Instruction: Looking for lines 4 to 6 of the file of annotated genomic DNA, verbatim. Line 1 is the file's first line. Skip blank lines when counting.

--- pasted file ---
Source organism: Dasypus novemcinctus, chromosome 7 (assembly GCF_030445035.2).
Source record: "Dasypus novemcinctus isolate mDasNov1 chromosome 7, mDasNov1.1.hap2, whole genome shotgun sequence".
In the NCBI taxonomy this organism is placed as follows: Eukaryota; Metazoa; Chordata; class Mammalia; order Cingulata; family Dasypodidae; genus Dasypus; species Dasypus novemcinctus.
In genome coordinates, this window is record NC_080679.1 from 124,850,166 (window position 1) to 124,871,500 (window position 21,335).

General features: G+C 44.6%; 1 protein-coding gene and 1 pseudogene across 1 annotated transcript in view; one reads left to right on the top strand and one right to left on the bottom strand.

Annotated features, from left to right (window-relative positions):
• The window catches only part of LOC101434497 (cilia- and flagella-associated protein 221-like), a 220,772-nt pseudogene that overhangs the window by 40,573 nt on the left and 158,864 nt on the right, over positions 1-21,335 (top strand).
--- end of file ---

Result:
In genome coordinates, this window is record NC_080679.1 from 124,850,166 (window position 1) to 124,871,500 (window position 21,335).

General features: G+C 44.6%; 1 protein-coding gene and 1 pseudogene across 1 annotated transcript in view; one reads left to right on the top strand and one right to left on the bottom strand.

Annotated features, from left to right (window-relative positions):